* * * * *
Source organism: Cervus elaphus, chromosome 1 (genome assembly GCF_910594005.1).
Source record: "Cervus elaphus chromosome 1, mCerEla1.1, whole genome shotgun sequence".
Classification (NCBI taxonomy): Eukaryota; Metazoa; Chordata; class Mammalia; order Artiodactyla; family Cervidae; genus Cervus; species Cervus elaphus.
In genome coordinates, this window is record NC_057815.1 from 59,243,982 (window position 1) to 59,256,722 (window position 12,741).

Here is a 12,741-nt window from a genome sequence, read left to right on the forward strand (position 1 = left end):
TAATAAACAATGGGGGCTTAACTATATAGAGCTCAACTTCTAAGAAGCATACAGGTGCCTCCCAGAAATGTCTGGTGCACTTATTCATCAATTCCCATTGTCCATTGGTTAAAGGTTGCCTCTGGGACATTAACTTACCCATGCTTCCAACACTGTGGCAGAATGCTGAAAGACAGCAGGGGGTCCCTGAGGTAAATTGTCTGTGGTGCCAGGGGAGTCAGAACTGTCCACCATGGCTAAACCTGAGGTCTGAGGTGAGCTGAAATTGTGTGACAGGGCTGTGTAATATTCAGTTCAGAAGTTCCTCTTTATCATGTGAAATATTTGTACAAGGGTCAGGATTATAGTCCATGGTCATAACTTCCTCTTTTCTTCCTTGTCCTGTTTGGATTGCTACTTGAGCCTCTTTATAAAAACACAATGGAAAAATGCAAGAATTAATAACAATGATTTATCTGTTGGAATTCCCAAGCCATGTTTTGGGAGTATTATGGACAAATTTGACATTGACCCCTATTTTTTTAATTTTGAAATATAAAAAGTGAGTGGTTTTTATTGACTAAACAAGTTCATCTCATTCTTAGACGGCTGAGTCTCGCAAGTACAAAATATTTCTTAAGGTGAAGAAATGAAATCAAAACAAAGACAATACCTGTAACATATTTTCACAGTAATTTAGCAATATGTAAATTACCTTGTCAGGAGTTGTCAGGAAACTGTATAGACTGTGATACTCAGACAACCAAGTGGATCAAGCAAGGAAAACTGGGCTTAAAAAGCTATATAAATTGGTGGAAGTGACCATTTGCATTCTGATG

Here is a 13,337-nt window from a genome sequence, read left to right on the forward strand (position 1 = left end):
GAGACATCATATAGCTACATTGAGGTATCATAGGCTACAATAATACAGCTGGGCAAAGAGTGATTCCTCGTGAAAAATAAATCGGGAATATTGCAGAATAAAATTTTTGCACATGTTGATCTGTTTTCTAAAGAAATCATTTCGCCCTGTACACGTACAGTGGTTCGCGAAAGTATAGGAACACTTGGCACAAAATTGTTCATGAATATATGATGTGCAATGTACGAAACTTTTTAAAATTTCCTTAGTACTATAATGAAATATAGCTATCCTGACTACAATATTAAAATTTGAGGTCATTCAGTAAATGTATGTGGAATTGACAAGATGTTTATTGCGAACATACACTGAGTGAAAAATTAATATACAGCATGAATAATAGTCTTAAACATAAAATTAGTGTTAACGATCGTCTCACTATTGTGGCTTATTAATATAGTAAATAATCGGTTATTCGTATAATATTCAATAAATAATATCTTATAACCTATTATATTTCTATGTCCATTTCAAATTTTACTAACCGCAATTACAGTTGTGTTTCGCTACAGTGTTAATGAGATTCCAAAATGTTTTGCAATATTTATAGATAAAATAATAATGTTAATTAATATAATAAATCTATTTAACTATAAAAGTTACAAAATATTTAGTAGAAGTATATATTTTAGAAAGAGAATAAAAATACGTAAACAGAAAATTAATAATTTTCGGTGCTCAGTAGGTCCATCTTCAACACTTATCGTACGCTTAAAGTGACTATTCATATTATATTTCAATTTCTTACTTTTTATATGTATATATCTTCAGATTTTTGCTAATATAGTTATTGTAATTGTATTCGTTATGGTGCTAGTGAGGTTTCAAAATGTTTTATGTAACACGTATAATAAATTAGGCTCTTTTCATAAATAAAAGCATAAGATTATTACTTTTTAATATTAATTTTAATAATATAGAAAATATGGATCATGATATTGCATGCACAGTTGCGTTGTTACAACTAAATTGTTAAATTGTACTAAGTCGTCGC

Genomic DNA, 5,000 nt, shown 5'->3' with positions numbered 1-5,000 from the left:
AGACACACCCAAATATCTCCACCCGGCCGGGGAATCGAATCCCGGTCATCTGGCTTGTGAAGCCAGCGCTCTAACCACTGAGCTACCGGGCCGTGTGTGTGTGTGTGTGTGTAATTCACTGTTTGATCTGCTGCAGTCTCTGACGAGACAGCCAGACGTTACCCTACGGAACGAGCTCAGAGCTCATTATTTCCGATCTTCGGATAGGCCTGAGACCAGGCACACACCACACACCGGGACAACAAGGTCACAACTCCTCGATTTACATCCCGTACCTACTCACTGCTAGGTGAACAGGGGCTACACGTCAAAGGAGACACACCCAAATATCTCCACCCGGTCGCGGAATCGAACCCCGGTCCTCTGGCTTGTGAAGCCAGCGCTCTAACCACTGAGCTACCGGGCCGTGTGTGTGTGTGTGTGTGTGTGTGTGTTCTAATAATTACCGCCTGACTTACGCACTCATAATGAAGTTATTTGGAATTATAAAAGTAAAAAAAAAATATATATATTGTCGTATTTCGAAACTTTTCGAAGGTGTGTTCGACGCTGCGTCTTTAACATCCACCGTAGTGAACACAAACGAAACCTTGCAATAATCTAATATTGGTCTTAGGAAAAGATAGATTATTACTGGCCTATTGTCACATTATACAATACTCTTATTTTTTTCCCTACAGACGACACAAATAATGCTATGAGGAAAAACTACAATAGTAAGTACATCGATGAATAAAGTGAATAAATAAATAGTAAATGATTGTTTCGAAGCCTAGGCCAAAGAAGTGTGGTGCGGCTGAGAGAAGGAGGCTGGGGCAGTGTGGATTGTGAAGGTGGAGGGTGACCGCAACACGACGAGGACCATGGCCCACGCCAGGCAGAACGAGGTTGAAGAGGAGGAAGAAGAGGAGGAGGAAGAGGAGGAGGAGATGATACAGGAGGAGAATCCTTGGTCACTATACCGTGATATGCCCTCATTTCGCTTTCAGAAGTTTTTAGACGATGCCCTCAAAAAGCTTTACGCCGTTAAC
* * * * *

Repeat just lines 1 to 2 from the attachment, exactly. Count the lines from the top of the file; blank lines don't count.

Source organism: Cervus elaphus, chromosome 1 (genome assembly GCF_910594005.1).
Source record: "Cervus elaphus chromosome 1, mCerEla1.1, whole genome shotgun sequence".